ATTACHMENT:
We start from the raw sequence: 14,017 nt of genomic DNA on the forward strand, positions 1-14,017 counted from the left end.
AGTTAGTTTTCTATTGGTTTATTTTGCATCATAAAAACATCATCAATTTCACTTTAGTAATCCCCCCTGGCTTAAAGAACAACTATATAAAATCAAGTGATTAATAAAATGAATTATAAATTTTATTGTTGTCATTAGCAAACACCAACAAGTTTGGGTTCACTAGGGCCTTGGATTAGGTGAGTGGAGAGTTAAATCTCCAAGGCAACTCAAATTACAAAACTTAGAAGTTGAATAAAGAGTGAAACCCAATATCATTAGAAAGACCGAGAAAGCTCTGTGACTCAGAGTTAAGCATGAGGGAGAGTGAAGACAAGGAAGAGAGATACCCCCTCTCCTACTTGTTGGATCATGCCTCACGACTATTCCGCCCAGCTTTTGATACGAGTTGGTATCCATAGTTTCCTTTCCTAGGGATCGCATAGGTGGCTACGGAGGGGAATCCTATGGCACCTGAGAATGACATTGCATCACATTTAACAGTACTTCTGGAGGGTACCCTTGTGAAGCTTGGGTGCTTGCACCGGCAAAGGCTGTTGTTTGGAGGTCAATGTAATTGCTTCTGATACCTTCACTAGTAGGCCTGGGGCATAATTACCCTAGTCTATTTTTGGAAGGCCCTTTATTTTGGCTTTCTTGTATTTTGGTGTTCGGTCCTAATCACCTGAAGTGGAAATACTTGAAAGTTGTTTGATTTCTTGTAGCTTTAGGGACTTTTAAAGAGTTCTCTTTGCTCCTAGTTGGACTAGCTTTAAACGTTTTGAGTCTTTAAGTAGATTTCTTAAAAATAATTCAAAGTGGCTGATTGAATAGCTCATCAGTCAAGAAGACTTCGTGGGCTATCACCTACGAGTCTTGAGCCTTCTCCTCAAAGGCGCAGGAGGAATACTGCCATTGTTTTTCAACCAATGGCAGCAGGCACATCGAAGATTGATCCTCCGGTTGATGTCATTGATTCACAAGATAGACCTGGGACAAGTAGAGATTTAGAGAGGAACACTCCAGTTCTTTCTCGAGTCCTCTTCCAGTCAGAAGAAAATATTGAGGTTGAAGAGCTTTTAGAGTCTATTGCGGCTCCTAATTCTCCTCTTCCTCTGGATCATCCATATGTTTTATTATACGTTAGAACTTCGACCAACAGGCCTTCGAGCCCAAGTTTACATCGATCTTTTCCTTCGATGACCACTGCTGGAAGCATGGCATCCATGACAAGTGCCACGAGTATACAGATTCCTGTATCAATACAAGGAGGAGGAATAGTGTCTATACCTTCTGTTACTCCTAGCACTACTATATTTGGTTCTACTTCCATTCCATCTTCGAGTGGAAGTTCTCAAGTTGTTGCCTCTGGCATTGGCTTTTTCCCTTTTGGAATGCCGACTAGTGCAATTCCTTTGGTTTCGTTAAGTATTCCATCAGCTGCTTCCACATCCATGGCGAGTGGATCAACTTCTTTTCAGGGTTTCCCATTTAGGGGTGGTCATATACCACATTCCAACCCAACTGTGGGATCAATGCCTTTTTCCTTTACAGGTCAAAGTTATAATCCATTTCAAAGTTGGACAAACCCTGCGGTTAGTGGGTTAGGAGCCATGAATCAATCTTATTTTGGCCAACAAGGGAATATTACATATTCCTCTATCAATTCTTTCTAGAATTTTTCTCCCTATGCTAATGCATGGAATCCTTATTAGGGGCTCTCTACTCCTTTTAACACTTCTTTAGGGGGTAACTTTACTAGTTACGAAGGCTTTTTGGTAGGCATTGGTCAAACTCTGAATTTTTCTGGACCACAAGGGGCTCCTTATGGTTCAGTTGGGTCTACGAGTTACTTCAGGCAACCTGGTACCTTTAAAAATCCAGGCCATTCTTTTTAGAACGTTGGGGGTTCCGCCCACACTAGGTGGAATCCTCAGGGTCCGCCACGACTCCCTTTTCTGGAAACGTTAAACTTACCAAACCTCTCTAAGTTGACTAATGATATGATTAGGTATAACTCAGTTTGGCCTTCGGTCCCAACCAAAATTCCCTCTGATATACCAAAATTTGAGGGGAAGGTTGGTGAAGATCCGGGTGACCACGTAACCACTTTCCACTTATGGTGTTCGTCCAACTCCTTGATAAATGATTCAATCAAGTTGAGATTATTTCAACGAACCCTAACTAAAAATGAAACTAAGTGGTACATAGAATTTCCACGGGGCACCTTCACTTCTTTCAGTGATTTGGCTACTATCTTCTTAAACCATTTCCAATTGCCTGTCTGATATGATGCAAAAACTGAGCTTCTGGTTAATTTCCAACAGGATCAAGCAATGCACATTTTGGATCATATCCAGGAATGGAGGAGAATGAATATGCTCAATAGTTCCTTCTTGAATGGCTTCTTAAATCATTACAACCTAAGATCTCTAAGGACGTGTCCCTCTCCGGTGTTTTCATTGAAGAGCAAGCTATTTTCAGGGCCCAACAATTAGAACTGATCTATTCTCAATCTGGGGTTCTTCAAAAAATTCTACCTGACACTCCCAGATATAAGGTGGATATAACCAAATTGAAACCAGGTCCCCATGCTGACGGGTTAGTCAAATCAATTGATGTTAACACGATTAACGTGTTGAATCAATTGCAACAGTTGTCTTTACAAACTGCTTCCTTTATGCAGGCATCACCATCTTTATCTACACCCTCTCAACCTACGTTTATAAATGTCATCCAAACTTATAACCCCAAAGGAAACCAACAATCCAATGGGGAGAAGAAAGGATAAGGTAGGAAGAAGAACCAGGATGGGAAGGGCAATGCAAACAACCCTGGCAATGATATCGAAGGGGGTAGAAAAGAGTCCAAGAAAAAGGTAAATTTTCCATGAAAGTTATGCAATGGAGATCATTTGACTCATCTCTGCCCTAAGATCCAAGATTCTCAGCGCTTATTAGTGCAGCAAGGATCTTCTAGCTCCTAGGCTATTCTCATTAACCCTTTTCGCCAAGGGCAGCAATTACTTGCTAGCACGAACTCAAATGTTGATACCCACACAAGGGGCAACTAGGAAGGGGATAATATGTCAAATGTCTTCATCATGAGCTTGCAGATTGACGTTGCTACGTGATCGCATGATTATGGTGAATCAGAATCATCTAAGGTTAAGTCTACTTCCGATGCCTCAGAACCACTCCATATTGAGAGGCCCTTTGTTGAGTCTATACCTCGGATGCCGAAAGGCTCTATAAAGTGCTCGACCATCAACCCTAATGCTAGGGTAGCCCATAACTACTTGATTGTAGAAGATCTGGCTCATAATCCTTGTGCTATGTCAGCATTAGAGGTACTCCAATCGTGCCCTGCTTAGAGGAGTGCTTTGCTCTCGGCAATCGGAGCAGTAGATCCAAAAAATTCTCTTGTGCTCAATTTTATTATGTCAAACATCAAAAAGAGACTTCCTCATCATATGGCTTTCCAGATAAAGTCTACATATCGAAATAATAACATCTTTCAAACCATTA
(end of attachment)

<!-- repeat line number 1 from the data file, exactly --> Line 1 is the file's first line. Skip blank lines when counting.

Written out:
We start from the raw sequence: 14,017 nt of genomic DNA on the forward strand, positions 1-14,017 counted from the left end.